In praise of... solidarity and striking dockers

A couple of days ago I led an online event centred on Dignity of Work, one of the fundamental principles of Catholic Social Teaching, and an important consideration during this pandemic, with its job losses, furloughs and insecurity. I began with a reflection on the meaning and value we give to, and derive from, our work - and the effects, therefore of being unable to work; and the question about what it is, in our work, that can give us dignity. Pay and conditions, health and safety lie at the heart of this; but affirming our dignity - in ourselves and in others - is about much more than what we earn. Our work should be something which enables us to flourish - humanly, creatively, ethically... a flourishing which many people, even those in well-paid jobs, do not necessarily enjoy.

But first, I situated Dignity of Work in its historical, social and geographical contexts. On Saturday 15th May, I said, it will be the 130th anniversary of the publication of Rerum Novarum, modern CST's foundational text. So, I said, on Saturday raise a glass to Pope Leo XIII, and to our own Cardinal Manning, who influenced and fed into the encyclical's drafts. And then refill your glasses to the brim, and raise them again, this time to the dock workers in London's East End... The Great Dock Strike of 1889, in which Manning acted as a mediator, highlighted once again the appalling conditions, poverty and exploitation of the working classes, and - through reports from Manning - came to the pope's attention. Rerum Novarum and its focus on labour, published only twenty months later, was no coincidence. 

And as I spoke it occurred to me that there is something rather awe-inspiring and counter-cultural in these unwitting and unlikely influencers: uneducated, despised, overlooked and consigned to slums and squalor; but capable of influencing not only social and industrial history (as did other strikers, such as the matchgirls), but also an entire and enduring body of Catholic social thought. Here we truly have the values of God's kingdom, in which hierarchies are turned upside-down and God raises the lowly!

God's values are also founded on solidarity, and people coming together for each other's good - for the common good. The strikers and their families received donations from other workers, including dockers as far away as Australia - poorly paid themselves, but keen to support a struggle on a faraway continent. Closer to home, there was support from Jewish tailors as well as Catholic priests, and soup kitchens run by Jewish groups and the Salvation Army - a solidarity transcending the otherwise pervasive divisions of race and religion. A generation later this same, seemingly unlikely coalition came together in nearby Cable Street; a few days ago many of us cheered another example of cross-community solidarity and 'people power' in Glasgow as it was relayed across social media. Despite the fragmentation and isolation of modern life and especially this pandemic, we can and do come together and to each other's aid in so many ways.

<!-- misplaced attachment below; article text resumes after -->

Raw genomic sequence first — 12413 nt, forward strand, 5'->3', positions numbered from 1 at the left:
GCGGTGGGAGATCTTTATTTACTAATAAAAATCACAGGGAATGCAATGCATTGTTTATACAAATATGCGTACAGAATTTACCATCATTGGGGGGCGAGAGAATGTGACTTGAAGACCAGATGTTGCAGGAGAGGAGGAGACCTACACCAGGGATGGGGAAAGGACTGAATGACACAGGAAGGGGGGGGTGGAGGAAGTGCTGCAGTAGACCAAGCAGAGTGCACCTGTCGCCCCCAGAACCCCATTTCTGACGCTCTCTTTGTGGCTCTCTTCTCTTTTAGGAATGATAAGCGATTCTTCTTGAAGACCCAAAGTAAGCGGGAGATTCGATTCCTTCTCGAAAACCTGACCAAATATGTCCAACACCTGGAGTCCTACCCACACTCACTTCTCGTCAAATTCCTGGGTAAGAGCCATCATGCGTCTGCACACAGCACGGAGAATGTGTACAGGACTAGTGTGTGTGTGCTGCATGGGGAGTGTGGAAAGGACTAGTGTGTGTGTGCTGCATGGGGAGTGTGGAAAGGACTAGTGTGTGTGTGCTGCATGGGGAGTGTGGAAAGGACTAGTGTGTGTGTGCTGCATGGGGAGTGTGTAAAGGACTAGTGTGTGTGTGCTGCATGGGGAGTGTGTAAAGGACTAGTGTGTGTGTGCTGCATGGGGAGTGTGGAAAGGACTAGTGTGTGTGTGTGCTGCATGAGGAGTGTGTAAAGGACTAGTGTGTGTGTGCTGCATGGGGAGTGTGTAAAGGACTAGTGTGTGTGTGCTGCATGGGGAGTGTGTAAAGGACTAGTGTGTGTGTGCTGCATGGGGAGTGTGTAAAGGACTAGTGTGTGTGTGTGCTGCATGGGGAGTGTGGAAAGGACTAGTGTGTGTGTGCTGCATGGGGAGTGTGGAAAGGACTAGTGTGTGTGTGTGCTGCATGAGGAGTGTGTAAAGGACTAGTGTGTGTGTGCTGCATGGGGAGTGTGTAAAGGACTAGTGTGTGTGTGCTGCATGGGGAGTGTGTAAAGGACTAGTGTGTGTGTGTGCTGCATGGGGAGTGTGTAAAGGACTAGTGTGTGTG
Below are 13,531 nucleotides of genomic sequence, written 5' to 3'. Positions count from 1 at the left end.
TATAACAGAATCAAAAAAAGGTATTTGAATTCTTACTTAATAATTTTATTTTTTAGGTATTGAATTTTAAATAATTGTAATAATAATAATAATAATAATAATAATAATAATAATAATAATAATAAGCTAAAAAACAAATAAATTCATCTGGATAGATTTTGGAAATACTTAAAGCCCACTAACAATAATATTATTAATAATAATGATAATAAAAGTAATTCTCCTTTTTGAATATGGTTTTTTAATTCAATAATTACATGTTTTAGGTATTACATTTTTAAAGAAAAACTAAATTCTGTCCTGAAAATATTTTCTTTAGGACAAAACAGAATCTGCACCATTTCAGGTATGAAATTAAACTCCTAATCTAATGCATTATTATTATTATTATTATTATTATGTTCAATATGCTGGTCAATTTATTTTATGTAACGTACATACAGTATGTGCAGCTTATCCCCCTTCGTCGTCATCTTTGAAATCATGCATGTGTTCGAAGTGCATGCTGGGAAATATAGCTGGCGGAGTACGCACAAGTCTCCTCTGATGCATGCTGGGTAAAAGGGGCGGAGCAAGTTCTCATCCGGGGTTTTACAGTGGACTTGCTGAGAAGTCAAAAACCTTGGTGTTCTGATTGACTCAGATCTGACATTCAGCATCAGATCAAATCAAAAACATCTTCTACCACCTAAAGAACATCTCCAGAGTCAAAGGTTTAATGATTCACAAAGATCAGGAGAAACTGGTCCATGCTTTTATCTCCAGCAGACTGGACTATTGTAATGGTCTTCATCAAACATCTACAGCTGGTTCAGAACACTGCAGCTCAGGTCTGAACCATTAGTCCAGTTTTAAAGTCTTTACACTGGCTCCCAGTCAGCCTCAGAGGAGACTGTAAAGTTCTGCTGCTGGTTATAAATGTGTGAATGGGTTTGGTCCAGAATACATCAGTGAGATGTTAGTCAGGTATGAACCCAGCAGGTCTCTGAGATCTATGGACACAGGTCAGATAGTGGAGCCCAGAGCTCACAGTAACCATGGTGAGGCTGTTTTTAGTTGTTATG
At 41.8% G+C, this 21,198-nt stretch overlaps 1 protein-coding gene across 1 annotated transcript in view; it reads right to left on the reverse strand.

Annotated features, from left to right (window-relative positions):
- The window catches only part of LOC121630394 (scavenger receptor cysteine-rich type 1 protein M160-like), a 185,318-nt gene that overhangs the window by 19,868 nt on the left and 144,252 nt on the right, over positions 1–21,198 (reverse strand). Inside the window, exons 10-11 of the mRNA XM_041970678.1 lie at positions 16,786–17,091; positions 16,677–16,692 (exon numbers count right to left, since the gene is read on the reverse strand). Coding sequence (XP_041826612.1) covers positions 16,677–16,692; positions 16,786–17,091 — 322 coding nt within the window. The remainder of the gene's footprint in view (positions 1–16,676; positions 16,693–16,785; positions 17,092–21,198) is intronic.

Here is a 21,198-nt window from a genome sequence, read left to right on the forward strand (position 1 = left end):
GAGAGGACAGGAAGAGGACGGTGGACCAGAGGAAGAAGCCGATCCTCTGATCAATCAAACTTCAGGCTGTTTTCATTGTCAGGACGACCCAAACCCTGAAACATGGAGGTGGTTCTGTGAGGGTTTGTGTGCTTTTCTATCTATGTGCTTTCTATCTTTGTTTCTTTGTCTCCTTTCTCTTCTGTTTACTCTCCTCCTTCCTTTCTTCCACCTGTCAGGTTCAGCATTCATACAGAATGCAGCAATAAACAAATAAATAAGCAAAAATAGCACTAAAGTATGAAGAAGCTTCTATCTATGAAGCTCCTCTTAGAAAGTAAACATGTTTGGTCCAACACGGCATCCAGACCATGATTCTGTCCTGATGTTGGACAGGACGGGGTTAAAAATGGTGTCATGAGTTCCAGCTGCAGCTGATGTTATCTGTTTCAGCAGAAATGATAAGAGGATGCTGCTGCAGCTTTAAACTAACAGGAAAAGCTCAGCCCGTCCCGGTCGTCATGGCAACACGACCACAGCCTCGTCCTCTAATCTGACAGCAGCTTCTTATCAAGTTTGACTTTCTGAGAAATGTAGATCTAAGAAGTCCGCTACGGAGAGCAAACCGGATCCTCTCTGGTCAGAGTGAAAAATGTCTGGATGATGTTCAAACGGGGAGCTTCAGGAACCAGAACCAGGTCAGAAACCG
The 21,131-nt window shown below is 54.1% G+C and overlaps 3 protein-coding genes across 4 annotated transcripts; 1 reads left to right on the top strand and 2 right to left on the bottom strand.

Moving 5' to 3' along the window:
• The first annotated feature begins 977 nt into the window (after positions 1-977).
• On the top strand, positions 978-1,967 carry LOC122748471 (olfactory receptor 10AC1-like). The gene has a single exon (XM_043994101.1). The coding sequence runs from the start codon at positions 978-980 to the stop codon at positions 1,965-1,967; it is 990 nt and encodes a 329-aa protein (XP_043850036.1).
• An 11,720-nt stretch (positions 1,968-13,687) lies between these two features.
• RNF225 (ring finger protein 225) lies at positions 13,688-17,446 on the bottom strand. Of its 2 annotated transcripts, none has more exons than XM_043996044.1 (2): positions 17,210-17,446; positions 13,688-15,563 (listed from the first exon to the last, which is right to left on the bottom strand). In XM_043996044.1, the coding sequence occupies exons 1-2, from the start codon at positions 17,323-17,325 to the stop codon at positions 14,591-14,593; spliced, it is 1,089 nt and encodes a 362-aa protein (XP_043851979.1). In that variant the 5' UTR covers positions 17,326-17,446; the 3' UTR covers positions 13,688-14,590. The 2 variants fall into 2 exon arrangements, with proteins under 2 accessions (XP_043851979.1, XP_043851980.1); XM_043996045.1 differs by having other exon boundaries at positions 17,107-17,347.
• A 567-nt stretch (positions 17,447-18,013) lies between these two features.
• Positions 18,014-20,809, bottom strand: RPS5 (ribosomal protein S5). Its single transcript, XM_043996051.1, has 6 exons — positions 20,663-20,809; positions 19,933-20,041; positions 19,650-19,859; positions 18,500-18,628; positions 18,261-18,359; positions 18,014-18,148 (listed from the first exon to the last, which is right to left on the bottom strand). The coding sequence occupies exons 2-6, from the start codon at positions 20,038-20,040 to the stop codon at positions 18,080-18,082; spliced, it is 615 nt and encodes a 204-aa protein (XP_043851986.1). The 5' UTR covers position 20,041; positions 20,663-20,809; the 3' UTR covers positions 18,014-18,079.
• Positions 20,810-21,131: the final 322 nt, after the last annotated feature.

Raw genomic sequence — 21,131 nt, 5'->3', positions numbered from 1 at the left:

This morning an article about the Dock Strike led me to the Cardinal Manning Catholic Social Teaching Conference 2014 report, and to an address by Maurice Glasman. Recalling East London's contribution to CST, and its rich history of idealism and solidarity, he finished by reminding his audience that we need it now. The rich are still dominant. The rich and the educated are still humiliating the poor and the workers, and we are still in desperate need of a common good. We have to build this common good between immigrants and locals, between faithful and secular, in order to assert the fundamental truth of Catholic social thought: that human beings are not a commodity and that by working together you preserve the dignity of the person. 

So this evening, raise your glasses to the striking dockers of 1889... to their modern-day heirs, and to all who work together, bridging differences and divisions, to preserve the innate, God-given dignity of every person.